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Good Times For All

July 6, 2010

Without sounding too arrogant, I like to think I am a pretty good at what I do behind the bar.  And I say this not to be egotistical, but because I hear it from my guests on a regular basis.   As a bartender it is my job to know not only classic drink to keep up with the latest trends: that is what makes one a professional.  I also pride myself on a few original cocktails as well, and knowing those same trends as well as the classics make me better at what I do.

But there is also something else that I hear when I am mixing that I wanted to write about.  But first let me set the scene….

Last Saturday, I was on a long shift working the afternoon and most of the evening.  I got a little rush as people were coming in from the warm Santa Fe day.  I had about guests at the bar when someone walked up unsure of what they wanted to drink, so I asked a couple of questions like “whats your favorite liquor” and “do you see any fruits and herbs on the bar you might like” and as I gathered a little info from them I went to work making them a drink.  While this was going on, another couple walked in and heard the conversation, saw the drink and asked me if I could do something like that for them.  “Of course!’ was the reply and we went through the same routine and I made their drinks.  A third group had come in saw what was going on, nad heard the first two sets of folks chatting about the libations I had made them, but the third group was simply looking for a different experience.  When it was their turn to order they said something like,”Well this may be a waste of your talents, but can we get 2 beers and a vodka and soda?’ They got the same response,”Of course!’

Fact is, no matter what I can do with booze, every guest that comes in to my or any bar is looking for a special experience, and as a bartender, my job to help provide that experience.  Some want a hand crafted cocktail, while another wants a simple highball or straight shot.  I don;t judge.  A guest should never feel pressured to order something they do want or won’t enjoy.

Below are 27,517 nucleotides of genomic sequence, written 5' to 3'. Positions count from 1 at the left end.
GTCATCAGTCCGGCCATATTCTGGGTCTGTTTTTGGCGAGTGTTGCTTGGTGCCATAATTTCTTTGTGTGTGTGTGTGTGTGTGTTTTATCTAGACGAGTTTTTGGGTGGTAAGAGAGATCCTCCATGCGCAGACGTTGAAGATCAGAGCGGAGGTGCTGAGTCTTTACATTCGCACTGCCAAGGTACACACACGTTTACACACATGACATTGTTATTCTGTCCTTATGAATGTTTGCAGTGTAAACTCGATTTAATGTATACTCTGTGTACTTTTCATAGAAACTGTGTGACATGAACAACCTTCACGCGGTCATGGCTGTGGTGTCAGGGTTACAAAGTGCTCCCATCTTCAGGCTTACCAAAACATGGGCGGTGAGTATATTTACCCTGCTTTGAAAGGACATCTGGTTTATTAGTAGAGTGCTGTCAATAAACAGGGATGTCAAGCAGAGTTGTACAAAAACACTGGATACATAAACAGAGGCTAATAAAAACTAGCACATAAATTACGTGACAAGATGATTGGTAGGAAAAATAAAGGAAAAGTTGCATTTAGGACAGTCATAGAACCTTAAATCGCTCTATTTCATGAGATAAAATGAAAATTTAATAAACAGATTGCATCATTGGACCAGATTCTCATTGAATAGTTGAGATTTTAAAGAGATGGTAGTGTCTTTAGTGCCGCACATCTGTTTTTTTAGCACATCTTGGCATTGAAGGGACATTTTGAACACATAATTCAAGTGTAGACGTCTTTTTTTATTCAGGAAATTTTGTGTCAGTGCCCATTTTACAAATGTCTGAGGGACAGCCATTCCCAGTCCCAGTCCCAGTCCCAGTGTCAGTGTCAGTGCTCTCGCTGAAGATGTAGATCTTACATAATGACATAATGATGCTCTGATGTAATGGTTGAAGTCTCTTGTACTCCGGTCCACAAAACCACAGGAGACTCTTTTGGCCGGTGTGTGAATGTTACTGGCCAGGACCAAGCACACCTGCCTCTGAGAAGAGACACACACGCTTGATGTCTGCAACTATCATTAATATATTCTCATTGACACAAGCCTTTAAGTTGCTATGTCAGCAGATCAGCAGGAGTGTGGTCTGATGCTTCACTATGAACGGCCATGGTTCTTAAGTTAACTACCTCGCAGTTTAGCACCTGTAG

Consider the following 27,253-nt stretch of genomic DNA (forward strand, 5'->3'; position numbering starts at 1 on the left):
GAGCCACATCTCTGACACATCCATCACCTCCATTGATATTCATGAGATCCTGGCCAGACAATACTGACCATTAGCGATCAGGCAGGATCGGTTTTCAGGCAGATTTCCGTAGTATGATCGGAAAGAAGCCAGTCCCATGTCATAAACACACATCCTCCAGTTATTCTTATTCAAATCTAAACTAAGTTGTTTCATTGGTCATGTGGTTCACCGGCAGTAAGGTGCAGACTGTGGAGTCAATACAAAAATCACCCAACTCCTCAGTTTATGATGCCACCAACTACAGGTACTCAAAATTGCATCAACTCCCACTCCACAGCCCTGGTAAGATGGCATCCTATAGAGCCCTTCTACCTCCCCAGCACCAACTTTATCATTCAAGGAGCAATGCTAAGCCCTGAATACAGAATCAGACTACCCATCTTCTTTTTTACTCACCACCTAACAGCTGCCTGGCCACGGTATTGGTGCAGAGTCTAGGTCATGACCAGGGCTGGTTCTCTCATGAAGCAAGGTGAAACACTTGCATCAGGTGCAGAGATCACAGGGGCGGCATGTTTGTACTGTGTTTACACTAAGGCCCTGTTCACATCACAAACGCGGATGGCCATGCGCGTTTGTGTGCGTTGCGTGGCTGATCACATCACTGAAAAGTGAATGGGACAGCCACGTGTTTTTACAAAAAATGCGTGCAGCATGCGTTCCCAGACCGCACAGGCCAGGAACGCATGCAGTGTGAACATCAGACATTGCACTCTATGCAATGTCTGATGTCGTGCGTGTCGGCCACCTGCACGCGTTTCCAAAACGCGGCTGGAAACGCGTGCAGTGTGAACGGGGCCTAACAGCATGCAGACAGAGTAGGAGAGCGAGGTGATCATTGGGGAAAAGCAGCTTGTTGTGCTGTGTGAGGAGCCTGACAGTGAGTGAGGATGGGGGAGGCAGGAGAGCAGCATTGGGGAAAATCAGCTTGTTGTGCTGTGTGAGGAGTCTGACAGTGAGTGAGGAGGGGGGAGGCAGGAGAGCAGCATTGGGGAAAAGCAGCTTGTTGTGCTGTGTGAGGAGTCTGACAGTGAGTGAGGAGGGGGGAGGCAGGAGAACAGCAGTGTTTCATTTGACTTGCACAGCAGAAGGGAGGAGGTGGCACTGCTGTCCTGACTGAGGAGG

As a bartender it is not my place to judge what a guest is drinking.  They are the ones who are paying for it, and if my opinion is wanted it will be solicited.  If someone wants to order a $100 shot of cognac and mix it with Coke,  it’s fine with me.

Now you may be asking yourself (or wanting to ask me after tossing water in my face), “You really don’t care if someone bastardizes a fine cognac like that?”  My answer is “No, I don’t.” Not part of my job.  If that is the drink that is going to make that persons night special then I am happy to pour it for them.  I guarantee the boss doesn’t mind selling a $100 glass of booze no matter how is it mixed, and I’m sure the booze maker doesn’t mind because his product is being sold!

“Yeah, but do you recommend it??”  Of course I don’t, but again, my opinion was not asked for.  Some guests want to be dazzled: some want to sit quietly.  Some want to be pampered, others let alone.  As a bartender it is my job to recognize this and do my best for each guest to make their time in my bar special. 

Don’t be intimidated to drink what you like.  I’m just glad your here tonight.


5 Comments leave one →
  1. July 6, 2010 2:23 pm

    Thanks for posting the article, was certainly a great read!

  2. July 6, 2010 5:52 pm

    Well said and I agree 100%.

  3. July 18, 2010 8:41 am

    For all the cocktail choices out there, I often find myself at the bar not knowing what I want – at times it’s just overwhelming. As Barry Schwartz would say, there’s too many options to make a healthy decision. It’s always nice to have a friendly bartender’s support.

  4. July 19, 2010 10:34 am

    Funny you should say that. I am writing a post about that very thing. Look for it later this week!


  5. July 28, 2010 11:12 pm

    This is very good insight for new bartenders because in my experience they(new bartenders) tend to comment about what customers may or may not add to their drink which I tell them at times it could be their origin but its their perrogative and their money and that’s the bottome line, keep em happy and keep it comin…

    Thanxs a bunch

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